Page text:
Less sensible minds however have been affected differently. There has
been an extremist backlash amongst many Iranians against Islam itself.
Books and articles have been written denouncing Islam as a backward
and irredeemably violent religion incompatible with advancement and
modernity. Some have suggested a return to Zoroastrianism or displayed
their preference for some aspects of Christianity.
A clear-eyed examination however proves to an impartial observer that
all religions have their positive and negative aspects. For those bent
on perpetration of violence it is not difficult to find verses in the
Old or New Testament to justify their actions. As far as compatibility
with advancement is concerned, one should remember that a great many
mediaeval thinkers and scientists who helped to establish the foundation
of modern science emerged from within the Islamic civilization.
The Iranian proponents of ditching Islam in favour of a more stylish
religion fall into the same trap as the fanatical mullahs, i.e. they
confound religious faith with religious doctrine. They strip religion
from all its poetic, emotional, cultural and civilisational values and
point at its skeletal bareness and deformities. Reduced to their doctrinal
bareness and judged on the basis of the misdeeds of their followers
all religions fail, and to borrow from the words of St Paul, all 'fall
short of the glory of God'.
As in the eyes of the Iranian regime it is an apostasy to publicly declare
one's lack of belief in Islam, amongst some circles of the Iranian opposition
outside the country, it is considered an anathema to admit that one
adheres to the Islamic faith of his or her forefathers or god forbid
performs the ritual of prayer. There is no question that Islam bashing
sells books in the West and to hurl insults at Moslems has become the
best refuge of mediocre Iranian minds and third-rate Middle Eastern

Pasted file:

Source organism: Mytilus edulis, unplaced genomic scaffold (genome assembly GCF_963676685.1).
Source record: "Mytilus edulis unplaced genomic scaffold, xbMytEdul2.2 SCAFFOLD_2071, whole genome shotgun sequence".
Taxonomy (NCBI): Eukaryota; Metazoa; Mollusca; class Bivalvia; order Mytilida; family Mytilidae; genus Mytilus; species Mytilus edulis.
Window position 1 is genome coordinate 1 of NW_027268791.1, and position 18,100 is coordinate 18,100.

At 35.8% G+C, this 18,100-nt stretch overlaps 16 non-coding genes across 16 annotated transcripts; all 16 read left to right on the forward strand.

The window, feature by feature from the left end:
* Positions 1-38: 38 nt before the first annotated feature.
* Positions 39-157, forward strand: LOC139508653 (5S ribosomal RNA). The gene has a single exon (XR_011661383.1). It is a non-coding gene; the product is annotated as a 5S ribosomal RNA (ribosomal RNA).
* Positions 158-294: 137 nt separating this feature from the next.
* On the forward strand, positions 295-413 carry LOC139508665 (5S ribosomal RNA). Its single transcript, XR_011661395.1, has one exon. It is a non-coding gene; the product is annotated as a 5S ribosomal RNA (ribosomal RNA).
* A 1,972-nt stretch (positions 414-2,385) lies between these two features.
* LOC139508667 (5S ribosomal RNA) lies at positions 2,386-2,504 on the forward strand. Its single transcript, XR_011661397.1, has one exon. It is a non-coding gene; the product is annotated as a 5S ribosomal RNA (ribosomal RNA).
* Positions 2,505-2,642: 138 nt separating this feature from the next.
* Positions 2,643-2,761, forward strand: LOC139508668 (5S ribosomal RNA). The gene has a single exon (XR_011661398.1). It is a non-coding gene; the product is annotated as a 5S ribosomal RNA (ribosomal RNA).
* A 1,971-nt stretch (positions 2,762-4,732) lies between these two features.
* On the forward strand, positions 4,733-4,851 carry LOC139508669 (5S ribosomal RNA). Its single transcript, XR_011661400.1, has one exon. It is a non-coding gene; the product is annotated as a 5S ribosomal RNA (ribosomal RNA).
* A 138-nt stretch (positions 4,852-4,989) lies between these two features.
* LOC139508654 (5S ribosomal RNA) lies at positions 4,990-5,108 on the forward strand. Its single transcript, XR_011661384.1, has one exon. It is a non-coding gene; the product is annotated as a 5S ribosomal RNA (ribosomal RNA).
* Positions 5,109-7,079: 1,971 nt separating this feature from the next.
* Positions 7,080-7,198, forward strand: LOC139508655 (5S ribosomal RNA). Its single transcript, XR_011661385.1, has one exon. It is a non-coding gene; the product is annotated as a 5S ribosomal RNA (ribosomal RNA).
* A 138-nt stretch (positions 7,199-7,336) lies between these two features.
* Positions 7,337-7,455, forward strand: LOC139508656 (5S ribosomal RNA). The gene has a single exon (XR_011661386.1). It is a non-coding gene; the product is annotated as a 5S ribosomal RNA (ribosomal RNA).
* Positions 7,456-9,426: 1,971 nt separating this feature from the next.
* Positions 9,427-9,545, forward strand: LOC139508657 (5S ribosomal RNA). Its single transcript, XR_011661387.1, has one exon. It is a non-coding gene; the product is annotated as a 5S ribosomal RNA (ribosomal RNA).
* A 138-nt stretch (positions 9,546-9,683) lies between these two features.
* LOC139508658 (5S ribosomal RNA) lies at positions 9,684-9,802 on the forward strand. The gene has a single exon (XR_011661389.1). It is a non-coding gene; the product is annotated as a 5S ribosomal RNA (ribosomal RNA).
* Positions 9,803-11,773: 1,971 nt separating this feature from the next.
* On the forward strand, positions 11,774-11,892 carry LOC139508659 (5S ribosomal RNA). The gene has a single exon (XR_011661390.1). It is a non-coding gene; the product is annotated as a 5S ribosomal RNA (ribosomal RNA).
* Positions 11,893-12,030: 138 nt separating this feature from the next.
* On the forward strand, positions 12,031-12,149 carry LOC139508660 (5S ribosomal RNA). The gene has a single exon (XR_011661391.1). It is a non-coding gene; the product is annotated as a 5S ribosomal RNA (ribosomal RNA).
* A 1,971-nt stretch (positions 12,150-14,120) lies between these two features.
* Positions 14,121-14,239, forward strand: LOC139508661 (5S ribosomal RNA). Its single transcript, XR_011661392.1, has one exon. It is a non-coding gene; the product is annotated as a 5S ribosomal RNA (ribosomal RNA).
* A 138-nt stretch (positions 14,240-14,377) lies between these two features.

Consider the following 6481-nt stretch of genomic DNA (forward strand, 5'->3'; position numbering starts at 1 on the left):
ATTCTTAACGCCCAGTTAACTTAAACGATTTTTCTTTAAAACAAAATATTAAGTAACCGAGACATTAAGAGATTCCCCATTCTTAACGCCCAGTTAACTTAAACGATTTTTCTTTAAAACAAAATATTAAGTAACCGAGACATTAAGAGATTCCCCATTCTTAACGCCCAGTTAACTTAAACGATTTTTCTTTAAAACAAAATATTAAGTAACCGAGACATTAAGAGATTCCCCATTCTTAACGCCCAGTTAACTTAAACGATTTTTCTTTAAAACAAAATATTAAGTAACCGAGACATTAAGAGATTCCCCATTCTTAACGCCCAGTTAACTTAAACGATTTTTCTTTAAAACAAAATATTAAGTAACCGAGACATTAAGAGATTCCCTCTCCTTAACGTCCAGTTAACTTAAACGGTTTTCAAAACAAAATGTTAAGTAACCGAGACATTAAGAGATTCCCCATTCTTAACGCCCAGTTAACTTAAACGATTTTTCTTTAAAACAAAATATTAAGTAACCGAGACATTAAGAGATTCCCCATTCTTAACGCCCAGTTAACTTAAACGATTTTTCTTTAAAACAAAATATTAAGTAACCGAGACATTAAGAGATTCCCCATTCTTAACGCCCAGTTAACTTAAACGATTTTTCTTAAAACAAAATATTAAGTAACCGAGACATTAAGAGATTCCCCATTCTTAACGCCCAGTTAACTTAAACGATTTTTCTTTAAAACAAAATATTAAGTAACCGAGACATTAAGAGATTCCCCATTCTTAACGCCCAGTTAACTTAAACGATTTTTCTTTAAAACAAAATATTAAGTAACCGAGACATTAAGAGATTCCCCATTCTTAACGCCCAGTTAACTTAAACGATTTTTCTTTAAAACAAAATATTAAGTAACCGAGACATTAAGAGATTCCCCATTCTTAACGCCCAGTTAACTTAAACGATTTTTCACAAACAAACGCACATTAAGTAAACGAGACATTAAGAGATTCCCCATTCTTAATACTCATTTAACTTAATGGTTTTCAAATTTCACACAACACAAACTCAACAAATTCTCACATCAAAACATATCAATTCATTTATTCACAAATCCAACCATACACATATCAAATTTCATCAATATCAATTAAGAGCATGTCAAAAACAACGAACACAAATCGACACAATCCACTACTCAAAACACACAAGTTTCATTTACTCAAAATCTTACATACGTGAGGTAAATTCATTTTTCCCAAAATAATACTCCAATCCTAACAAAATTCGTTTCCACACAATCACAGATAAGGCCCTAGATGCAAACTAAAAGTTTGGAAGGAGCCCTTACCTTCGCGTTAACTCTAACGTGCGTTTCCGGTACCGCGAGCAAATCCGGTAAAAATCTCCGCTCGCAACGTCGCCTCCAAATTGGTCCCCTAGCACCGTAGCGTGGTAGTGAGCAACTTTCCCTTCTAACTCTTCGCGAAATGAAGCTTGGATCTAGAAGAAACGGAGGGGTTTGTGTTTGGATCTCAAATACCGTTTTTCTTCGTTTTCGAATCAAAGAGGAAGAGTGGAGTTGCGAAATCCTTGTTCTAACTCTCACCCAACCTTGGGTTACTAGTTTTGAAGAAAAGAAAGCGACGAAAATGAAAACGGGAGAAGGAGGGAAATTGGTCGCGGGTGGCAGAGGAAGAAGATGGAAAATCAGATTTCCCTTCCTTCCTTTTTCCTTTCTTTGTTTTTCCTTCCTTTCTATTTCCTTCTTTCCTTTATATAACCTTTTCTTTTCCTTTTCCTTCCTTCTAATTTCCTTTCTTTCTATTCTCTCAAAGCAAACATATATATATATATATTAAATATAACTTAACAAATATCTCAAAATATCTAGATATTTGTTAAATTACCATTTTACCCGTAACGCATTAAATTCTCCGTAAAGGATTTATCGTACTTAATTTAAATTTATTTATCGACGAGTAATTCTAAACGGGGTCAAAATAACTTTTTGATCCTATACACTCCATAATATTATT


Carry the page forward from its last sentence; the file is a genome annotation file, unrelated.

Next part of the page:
intellects. If the Iranian opposition hopes to make any substantial
change for better in Iran, it needs to dramatically alter its intolerant
attitude and leave religion alone as a matter of private conscience
and personal preference.
Reza Pahlavi's stance regarding religion amounts to acknowledging its
humanizing and ethical role in shaping the individual character and
infusing society with a sense of greater purpose. He has never advocated
freedom from religion but freedom of religion. He has astutely understood
that the biggest enemy of spiritual Islam is political Islam. In his
book Winds of Change he writes:
a profound personal commitment to faith has been deeply
rooted in Iranian culture and heritage. As one of the cradles of civilization,
Iran has been a land of tolerance, a home to a multitude of ethnicities
and religions. The respect for individual faith gained root and flourished
in our land, and our forefathers were among the first to introduce the
concept of a deity and of monotheism to mankind. In all these years,
men of the cloth, regardless of which faith they represented, were respected
members of our society.
Since the advent of Islam, our clergymen have served as a moral compass.
Spirituality has been an inseparable part of our culture. And our men
of the cloth have been respected by the various sectors of our society.
But the advent of an Islamic theocracy in 1979 introduced a totally
different role for religion and clergy. For the first time, these revolutionary
clerics stepped out of the mosques and entered the political arena.
Rather than being moral advisers to society, they became the decision
makers and attempted to manage the daily affairs of the country. Even
worse, they attempted to rewrite our history, our culture and our traditions.
Soon, the once revered clergy had to provide daily answers to the most
difficult social, economic, and policy questions. When their answers
fell short, so did reverence to them.
Today, moral guidance has been replaced by clerical censorship and dictatorial
The sad fact is that clerical policies have generated a great
deal of animosity and resentment - an immense disservice to our religious
heritage". (Winds of Change pp. 26-28)
What is evident in the above passage is that Prince Reza Pahlavi clearly
understands that Iran's religion, unlike its clerical rulers is part
and parcel of its rich moral heritage. It was there long before the
clerical dictators appeared on the scene and will endure long after
they have departed. For the past twenty-nine years Iran's national faith
has paid the highest price for the hardest lesson it has learned in
the long history of its evolution i.e. to stay within the parameter
of private and individual conscience where it belongs and where it can
earn the highest reverence and can produce the greatest impact.